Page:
On August 9, the Financial Times (FT) published an article by British journalist Gideon Rachman titled, “What happens when the world cannot rely on the US?” Rachman has served as the chief foreign affairs commentator of FT since 2006.
In this rather straightforward piece, Rachman concludes that there is a direct correlation between Donald Trump’s “incoherent and unpredictable U.S. foreign policy” and the recent global turbulences stretching from Ukraine to the Strait of Hormuz and from Kashmir to Hong Kong.
He starts by lamenting about the tarnished “credibility” of the United States in the eyes of Washington’s traditional allies. By elaborating on recent tensions with Iran, Rachman claims that Trump’s cancelation of the retaliatory airstrike against Tehran for downing an American drone “may have encouraged the Iranians to take further risks, by seizing three oil tankers in the Strait of Hormuz in recent weeks.”
The United States has in fact responded by jamming and downing Iranian drones flying over the Strait of Hormuz, according to several senior Pentagon officials. It remains unclear what else the Trump administration should have done to satisfy critics, including Rachman, who seem to be disappointed by Washington’s caution in attempting not escalate the situation and thus avoiding the many casualties that the airstrike would inevitably produce.
But the question pertaining to Britain’s inability to defend its tankers is more complex than Washington’s alleged abdication from the Strait of Hormuz. Since the end of the Falklands War of 1982, the number of Royal Navy’s (RN) warships has plummeted, creating serious shortages that have begun backfiring. During the war, London had around 130 ships. It has roughly 80 warships today. To cover the gap, the British have adopted a strategy that allows them to integrate their naval force into a larger American force to assist in military operations. In fact, one of many reasons that encouraged the Argentinians to deploy troops to the Falklands was London’s decision to withdraw the ice-patrol ship HMS Endurance from South Atlantic. This ended Britain’s military deterrence. Moreover, Buenos Aires believed that the Reagan administration would not risk its relations with Argentina by overtly siding with Prime Minister Margaret Thatcher’s government. It turned out to be a misguided assumption.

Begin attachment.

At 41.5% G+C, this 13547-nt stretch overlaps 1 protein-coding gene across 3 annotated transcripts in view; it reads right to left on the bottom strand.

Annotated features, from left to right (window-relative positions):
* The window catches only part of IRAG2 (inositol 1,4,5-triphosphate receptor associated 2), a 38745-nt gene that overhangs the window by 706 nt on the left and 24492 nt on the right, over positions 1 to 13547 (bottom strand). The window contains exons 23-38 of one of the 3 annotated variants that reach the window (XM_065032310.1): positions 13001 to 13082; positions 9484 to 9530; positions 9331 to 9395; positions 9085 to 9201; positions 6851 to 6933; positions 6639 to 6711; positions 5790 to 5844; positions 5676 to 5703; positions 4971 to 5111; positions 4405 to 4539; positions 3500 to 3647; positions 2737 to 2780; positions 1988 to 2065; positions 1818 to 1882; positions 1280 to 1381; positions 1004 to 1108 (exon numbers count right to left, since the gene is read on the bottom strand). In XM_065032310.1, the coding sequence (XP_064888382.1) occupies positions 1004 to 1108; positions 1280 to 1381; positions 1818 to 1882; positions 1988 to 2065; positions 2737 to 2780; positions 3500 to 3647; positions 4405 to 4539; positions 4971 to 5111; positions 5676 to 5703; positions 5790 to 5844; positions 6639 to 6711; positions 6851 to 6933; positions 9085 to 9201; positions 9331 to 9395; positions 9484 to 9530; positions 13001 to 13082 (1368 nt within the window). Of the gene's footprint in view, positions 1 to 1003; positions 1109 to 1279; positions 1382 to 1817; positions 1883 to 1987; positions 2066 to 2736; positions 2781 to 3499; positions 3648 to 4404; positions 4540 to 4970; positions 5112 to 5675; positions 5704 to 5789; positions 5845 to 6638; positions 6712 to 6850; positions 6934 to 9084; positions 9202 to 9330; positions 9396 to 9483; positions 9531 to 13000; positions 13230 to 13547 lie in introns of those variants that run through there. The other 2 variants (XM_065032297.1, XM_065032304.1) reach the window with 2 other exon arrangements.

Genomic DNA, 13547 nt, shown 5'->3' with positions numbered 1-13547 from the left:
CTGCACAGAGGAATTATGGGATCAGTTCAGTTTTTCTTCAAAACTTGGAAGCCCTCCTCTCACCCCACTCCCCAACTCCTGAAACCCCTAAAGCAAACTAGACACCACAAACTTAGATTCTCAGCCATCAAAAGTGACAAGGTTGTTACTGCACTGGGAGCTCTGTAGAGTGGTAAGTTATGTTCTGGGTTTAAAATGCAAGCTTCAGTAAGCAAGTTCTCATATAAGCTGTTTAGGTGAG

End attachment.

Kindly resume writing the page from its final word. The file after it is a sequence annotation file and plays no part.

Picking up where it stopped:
The oil flowing out of Strait of Hormuz is much more important to London than its territories half a world away. Rathman would have a convincing argument by first addressing the worrisome state of the RN, which cannot properly protect the British tankers.
The U.S. Navy continues to actively patrol the strait. Allies, however, should take note that the Persian Gulf is not destined to forever remain an area of prime interest for Washington. America too — despite its current naval superiority — has its own hardships with boosting the size of the Navy. As such, it may eventually minimize its presence in the region in order to maintain the strategic balance in East Asia, where American national interests are at stake. Rachman rightly mentions America’s shale revolution, which has reduced Washington’s oil dependency, and this in turn has downgraded the importance of the Persian Gulf. This doesn’t mean the United States is poised to vacate the region completely. It simply means that American allies heavily dependent on the oil supplies may have to take the burden-sharing a bit more seriously.
Rachman also explores India’s Prime Minister Narendra Modi’s decision to suspend Article 370 of India’s constitution, which granted autonomy to the Jammu and Kashmir regions. Many have rung the alarm that this will exacerbate already volatile relations with Pakistan. Here, too, Rachman sees a direct connection between the Trump administration’s plan to pull out 14,000 troops from Afghanistan and Modi’s surprise announcement. He calls it “the Afghanistan effect.”
While it is possible that the talks of potential withdrawal from Afghanistan encouraged Modi’s decision, they definitely weren’t the catalyst. There are good reasons to believe that New Delhi would have moved forward with the decision regardless.
To understand this situation, it’s important first to understand who Modi is and where he is coming from. He is arguably the first Indian prime minister since the country’s independence to think in solid geopolitical terms, unlike his predecessors, who often adhered to moralist foreign policy at the expense of India’s national interests. But Modi is not a follower of New Delhi’s orthodox foreign policy. For example, visiting Israel was once a big no-no for India’s prime ministers due to the fear of aggravating India’s Muslim population, along with a desire to perpetuate India’s Arab solidarity principle. Modi breached this tradition by becoming the first prime minister to visit Israel. This, of course, raised eyebrows among India observers.